What parents need to know
Parents Need to Know
Parents need to know that this raunchy body-swapping comedy is more like The Hangover than Freaky Friday. From the opening F-bomb to the end credits, the movie is chock full of language ("f--k" is said in nearly every scene), sexuality (nudity includes breasts, a soft porn movie set, and a fully naked, very pregnant woman), and crass toilet humor. Plus, the movie's themes are actually pretty mature, revolving around two best friends who couldn't be less like each other but secretly envy each other's life. Because it stars two of the funniest actors in Hollywood (Jason Bateman and Ryan Reynolds), parents should expect even young teens to be interested, but this movie is definitely a "hard-R" for a reason.
What's the story?
Dave (Jason Bateman) and Mitch (Ryan Reynolds) have been best friends since elementary school, but they couldn't be less alike -- Dave's the father of three and on the brink of becoming a partner at a powerful Atlanta law firm, while Mitch is content to smoke marijuana and juggle a calendar full of low-rent acting gigs and a variety of sexual partners. After getting drunk together at a bar one night, the two men simultaneously pee in a public fountain together while saying "I wish I had your life." The next morning, Mitch wakes up in Dave's body and vice-versa, but when they drive back to the magical fountain, they discover that it's been moved into the bureaucratic mire of the Atlanta Parks Department. Until they can locate the fountain, Mitch has to be pretend to be a successful attorney and devoted father, and Dave has to be a slacker actor with a busy hook-up schedule.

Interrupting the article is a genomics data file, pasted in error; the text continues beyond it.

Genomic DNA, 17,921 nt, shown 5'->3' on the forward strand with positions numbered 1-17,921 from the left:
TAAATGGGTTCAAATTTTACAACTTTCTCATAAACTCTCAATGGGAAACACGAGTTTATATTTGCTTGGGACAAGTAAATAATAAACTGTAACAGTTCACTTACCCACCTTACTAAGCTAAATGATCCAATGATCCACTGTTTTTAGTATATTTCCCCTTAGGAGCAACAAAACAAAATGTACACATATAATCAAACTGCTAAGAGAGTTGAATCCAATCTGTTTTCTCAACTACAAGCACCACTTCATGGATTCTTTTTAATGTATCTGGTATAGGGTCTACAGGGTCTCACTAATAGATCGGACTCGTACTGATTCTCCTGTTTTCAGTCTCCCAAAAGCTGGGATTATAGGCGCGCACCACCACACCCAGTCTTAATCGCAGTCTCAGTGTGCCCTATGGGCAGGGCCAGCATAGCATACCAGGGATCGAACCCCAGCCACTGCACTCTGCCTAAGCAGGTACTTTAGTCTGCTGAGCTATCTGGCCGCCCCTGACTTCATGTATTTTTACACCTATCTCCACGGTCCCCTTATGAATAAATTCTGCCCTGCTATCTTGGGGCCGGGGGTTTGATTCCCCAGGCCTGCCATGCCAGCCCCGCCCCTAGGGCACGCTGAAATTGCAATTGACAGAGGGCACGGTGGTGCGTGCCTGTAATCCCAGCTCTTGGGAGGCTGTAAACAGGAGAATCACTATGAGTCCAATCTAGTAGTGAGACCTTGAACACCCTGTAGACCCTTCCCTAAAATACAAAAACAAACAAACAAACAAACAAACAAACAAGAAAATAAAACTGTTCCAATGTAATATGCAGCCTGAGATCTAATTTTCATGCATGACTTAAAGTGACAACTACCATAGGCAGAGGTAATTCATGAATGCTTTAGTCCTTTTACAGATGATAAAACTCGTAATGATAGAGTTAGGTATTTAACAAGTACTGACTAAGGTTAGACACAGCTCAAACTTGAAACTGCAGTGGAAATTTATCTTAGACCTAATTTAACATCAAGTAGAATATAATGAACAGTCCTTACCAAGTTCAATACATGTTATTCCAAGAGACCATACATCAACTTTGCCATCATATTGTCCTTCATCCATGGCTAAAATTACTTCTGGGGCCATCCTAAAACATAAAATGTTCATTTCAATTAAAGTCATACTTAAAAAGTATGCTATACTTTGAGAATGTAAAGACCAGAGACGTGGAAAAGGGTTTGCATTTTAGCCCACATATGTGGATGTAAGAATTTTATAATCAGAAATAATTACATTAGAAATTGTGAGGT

Is it any good?
Bateman and Reynolds are undeniably funny, and it's easy to see why this movie would have been easy for the filmmakers to pitch -- great cast, tried-and-true plot device, and tons of hard-R humor. But despite the actors' talent and some big laughs that parents, especially, will appreciate, there's a fine line between raunchy and tasteless, and the plot veers into cringe-worthy toilet humor one too many times to stay consistently amusing.
Casting Reynolds as a hard-core womanizer and Bateman as the straight-edge family man is cliché, and it's clear that each could have played the other's original part with ease. That would have been a welcome switch, as Reynolds has heart and Bateman has edge, which they clearly prove in the moments that they're "themselves" in the other's body. While there's a somewhat touching message about self-reflection and appreciating what you have, the story gets bogged down in the formulaic gross-out humor. Reynolds' Mitch is too pathetically one-dimensional to even believe, and it's hard to feel sorry for Dave when he has an amazing job, a gorgeous wife (Leslie Mann), and a million-dollar mansion. That said, if you're in the mood for some blue comedy, you'll definitely get a kick out of Craig Bierko's hilarious cameo as a soft-porn director. Now there's an actor who deserves a leading comedy role.
Families can talk about...
Families can talk about how the movie portrays sexuality. Which relationships are healthy, and which are unhealthy? How can you tell?
What about drinking and drug use? Are they shown realistically? What are some of the real-life consequences of getting drunk and smoking pot?
Dave envies Mitch's carefree life, but is Mitch as fulfilled as Dave? Is freedom from responsibility still as attractive in someone in their late 30s as it is in someone in their 20s? Why is growing up and starting a family depicted as boring?
|Theatrical release date:||August 5, 2011|
|DVD/Streaming release date:||November 8, 2011|
|Cast:||Jason Bateman, Leslie Mann, Olivia Wilde, Ryan Reynolds|
|Run time:||112 minutes|
|MPAA explanation:||pervasive strong crude sexual content and language, some graphic nudity and drug use|